The Processing


Roasting coffee involves heating the coffee beans to a very high temperature. Thanks to this process, the green beans turn brown and become crumbly, delicate and highly fragrant.

The most common way to describe the different roasting levels is to use the colour of the roasted beans. Indeed, it is the process of roasting green coffee at high temperatures that causes it to turn its characteristic shade of brown.

During roasting, the coffee is heated to a temperature of between 190˚ and 230˚, the former giving a light roast and the latter a dark roast. Generally, the coffee blends used for everyday espresso are heated to a maximum of 227˚, which is considered a medium roast, being neither light nor dark.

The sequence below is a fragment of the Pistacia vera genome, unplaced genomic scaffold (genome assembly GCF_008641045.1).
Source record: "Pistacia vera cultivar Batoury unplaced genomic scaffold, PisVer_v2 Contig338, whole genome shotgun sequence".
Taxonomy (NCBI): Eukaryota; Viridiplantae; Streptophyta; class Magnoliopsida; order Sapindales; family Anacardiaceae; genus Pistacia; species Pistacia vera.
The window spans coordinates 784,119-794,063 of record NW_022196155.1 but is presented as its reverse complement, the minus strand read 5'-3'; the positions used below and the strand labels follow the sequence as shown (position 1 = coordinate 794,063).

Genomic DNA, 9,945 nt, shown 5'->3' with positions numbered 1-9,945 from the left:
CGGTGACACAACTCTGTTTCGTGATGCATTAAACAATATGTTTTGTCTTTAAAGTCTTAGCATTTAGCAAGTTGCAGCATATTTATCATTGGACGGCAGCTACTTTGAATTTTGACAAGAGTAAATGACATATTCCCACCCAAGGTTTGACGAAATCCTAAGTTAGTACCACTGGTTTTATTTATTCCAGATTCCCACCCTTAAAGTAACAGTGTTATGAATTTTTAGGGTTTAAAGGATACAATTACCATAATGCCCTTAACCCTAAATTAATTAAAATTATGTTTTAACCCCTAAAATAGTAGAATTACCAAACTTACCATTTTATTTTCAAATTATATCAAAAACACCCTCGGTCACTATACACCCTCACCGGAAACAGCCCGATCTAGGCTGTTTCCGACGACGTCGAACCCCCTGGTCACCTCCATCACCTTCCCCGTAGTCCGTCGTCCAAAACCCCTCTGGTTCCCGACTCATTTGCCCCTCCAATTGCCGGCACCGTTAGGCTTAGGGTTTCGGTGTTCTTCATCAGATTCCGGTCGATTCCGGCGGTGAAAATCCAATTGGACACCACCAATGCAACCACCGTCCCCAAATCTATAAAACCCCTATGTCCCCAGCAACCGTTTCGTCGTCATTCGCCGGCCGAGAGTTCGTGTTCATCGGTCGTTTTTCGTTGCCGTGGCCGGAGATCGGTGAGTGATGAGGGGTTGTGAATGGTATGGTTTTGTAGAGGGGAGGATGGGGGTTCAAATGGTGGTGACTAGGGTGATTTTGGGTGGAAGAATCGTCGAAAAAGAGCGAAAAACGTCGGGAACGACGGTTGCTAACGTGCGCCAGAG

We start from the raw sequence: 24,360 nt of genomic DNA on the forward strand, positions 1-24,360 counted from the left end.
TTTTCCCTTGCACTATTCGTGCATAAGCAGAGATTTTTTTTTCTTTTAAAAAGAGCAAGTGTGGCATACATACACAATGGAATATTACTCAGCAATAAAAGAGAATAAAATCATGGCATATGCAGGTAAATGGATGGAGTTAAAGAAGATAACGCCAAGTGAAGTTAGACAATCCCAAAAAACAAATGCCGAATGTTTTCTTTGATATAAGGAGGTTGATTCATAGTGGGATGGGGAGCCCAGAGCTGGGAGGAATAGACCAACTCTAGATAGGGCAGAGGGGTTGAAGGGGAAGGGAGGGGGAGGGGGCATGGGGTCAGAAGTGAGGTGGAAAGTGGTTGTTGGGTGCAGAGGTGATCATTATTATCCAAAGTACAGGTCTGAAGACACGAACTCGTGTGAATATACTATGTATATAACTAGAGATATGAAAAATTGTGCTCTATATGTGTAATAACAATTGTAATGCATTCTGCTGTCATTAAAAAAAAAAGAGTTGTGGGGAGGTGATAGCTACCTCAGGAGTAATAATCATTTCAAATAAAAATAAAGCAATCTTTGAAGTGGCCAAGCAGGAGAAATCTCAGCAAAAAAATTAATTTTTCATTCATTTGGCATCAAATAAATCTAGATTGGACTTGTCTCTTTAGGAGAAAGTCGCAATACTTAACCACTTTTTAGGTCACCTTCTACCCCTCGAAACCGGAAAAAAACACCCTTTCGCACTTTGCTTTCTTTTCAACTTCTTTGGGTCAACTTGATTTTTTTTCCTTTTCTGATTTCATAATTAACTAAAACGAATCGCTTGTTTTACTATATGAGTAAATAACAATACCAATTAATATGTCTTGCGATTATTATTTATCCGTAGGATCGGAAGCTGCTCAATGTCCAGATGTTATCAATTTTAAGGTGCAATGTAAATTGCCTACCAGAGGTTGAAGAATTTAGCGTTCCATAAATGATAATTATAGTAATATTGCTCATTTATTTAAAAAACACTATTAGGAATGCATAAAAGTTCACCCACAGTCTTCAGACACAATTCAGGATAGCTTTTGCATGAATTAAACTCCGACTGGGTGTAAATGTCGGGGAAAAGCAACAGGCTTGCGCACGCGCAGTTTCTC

The level of roasting determines the colour of the coffee, and also plays a crucial role in defining the so-called organoleptic qualities of the drink produced. The roasting process also brings out the distinctive factors of a given blend – i.e. acidity and body, which increase or decrease depending on the extent to which the beans have been roasted.

During the roasting phases, the green bean undergoes substantial chemical changes: the first phase consists of the heat exchange whereby it starts to take on a golden colour and the roasting aroma begins to be released; in the second phase, following the increase in the temperature of the bean, as well as shedding some of its weight it turns slightly darker. At this point, its density is reduced, and it starts to release carbon dioxide – a phenomenon that, if allowed to keep on going for days, sees the bean also increase in volume.

Having obtained the ideal level of roasting, and to stop combustion from continuing, the coffee is immediately cooled. After roasting, the coffee is left to rest for several days before being packaged.